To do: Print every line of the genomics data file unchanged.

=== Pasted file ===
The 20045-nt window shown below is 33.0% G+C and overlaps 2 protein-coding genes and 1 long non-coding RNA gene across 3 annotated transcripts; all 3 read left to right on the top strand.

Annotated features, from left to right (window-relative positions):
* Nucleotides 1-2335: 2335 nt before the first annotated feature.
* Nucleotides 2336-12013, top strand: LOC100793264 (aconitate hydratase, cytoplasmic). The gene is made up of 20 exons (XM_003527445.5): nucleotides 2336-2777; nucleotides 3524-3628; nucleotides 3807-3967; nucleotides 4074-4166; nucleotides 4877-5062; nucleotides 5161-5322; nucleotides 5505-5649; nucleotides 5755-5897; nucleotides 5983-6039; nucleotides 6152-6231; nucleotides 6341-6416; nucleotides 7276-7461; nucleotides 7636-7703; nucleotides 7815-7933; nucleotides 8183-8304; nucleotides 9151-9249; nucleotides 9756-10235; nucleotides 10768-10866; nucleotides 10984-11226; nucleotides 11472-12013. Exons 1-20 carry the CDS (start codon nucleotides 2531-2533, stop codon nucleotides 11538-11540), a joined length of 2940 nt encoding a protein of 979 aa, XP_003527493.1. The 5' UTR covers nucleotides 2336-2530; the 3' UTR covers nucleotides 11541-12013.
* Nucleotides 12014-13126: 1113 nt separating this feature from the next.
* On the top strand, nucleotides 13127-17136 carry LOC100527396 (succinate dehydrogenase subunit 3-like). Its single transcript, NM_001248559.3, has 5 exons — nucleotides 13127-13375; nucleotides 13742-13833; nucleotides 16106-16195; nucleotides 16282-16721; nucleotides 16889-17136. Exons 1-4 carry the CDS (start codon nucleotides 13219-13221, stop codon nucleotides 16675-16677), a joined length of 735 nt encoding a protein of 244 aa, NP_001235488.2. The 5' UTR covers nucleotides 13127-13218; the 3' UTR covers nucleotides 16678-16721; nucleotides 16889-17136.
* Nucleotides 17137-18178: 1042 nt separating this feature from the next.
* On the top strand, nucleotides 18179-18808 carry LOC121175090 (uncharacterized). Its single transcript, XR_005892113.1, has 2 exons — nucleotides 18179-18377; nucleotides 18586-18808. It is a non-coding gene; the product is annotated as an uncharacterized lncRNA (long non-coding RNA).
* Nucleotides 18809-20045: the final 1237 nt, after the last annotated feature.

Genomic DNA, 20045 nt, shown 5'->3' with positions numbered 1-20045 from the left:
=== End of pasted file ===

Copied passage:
The 20045-nt window shown below is 33.0% G+C and overlaps 2 protein-coding genes and 1 long non-coding RNA gene across 3 annotated transcripts; all 3 read left to right on the top strand.

Annotated features, from left to right (window-relative positions):
* Nucleotides 1-2335: 2335 nt before the first annotated feature.
* Nucleotides 2336-12013, top strand: LOC100793264 (aconitate hydratase, cytoplasmic). The gene is made up of 20 exons (XM_003527445.5): nucleotides 2336-2777; nucleotides 3524-3628; nucleotides 3807-3967; nucleotides 4074-4166; nucleotides 4877-5062; nucleotides 5161-5322; nucleotides 5505-5649; nucleotides 5755-5897; nucleotides 5983-6039; nucleotides 6152-6231; nucleotides 6341-6416; nucleotides 7276-7461; nucleotides 7636-7703; nucleotides 7815-7933; nucleotides 8183-8304; nucleotides 9151-9249; nucleotides 9756-10235; nucleotides 10768-10866; nucleotides 10984-11226; nucleotides 11472-12013. Exons 1-20 carry the CDS (start codon nucleotides 2531-2533, stop codon nucleotides 11538-11540), a joined length of 2940 nt encoding a protein of 979 aa, XP_003527493.1. The 5' UTR covers nucleotides 2336-2530; the 3' UTR covers nucleotides 11541-12013.
* Nucleotides 12014-13126: 1113 nt separating this feature from the next.
* On the top strand, nucleotides 13127-17136 carry LOC100527396 (succinate dehydrogenase subunit 3-like). Its single transcript, NM_001248559.3, has 5 exons — nucleotides 13127-13375; nucleotides 13742-13833; nucleotides 16106-16195; nucleotides 16282-16721; nucleotides 16889-17136. Exons 1-4 carry the CDS (start codon nucleotides 13219-13221, stop codon nucleotides 16675-16677), a joined length of 735 nt encoding a protein of 244 aa, NP_001235488.2. The 5' UTR covers nucleotides 13127-13218; the 3' UTR covers nucleotides 16678-16721; nucleotides 16889-17136.
* Nucleotides 17137-18178: 1042 nt separating this feature from the next.
* On the top strand, nucleotides 18179-18808 carry LOC121175090 (uncharacterized). Its single transcript, XR_005892113.1, has 2 exons — nucleotides 18179-18377; nucleotides 18586-18808. It is a non-coding gene; the product is annotated as an uncharacterized lncRNA (long non-coding RNA).
* Nucleotides 18809-20045: the final 1237 nt, after the last annotated feature.

Genomic DNA, 20045 nt, shown 5'->3' with positions numbered 1-20045 from the left: